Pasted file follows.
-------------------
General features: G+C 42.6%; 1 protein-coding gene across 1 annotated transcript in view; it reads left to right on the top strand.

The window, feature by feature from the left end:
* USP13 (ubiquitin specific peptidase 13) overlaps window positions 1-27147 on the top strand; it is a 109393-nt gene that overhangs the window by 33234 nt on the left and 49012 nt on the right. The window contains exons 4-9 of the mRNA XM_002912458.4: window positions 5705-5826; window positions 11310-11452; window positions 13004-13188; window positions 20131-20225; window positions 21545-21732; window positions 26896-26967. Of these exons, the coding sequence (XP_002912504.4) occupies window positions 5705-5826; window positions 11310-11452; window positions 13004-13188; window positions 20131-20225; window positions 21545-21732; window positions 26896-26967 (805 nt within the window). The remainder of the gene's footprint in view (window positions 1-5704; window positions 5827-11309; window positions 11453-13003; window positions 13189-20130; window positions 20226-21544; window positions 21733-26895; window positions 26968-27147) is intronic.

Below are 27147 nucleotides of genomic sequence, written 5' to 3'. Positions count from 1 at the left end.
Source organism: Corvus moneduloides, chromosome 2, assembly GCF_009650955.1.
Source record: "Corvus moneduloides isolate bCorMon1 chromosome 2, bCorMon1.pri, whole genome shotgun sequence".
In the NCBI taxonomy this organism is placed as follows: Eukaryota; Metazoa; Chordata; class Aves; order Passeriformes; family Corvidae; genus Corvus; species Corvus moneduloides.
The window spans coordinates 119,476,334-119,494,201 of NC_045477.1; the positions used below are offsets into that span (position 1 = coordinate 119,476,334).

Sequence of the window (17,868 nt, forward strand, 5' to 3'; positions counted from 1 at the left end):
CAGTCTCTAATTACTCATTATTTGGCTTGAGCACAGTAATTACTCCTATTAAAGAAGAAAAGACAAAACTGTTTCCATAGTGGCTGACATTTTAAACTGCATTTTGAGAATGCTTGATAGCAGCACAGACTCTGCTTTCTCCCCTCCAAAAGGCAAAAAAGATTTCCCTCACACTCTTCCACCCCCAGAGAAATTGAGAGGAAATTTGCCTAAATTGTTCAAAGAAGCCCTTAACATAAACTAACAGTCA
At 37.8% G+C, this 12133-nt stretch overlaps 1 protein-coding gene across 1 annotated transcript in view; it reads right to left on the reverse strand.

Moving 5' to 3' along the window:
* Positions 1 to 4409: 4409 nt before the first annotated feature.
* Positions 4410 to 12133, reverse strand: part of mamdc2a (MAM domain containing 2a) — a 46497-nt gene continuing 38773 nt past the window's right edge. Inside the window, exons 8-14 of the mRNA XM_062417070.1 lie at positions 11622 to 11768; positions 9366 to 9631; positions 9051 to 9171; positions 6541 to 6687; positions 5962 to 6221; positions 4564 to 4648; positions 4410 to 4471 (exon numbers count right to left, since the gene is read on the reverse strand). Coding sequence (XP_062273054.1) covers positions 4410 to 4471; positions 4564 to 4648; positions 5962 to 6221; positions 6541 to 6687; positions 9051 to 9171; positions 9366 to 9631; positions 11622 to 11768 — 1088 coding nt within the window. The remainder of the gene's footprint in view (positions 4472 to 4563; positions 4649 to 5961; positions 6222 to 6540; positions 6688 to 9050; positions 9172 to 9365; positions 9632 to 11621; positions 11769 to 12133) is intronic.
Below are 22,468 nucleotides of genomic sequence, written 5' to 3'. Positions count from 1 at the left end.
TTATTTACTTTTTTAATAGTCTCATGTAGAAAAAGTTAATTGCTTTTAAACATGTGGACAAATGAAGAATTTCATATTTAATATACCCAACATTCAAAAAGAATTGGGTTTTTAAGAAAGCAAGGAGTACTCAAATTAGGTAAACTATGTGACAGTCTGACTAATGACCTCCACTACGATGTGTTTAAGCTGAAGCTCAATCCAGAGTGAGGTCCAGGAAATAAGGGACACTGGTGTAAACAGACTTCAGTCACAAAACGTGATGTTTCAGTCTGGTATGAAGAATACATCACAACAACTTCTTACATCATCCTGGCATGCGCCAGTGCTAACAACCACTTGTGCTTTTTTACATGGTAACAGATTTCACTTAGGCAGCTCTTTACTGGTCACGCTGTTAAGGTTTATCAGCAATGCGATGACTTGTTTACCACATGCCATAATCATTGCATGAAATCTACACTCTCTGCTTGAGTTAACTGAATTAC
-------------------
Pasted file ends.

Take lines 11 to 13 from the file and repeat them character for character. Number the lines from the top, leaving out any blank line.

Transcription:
At 37.8% G+C, this 12133-nt stretch overlaps 1 protein-coding gene across 1 annotated transcript in view; it reads right to left on the reverse strand.

Moving 5' to 3' along the window:
* Positions 1 to 4409: 4409 nt before the first annotated feature.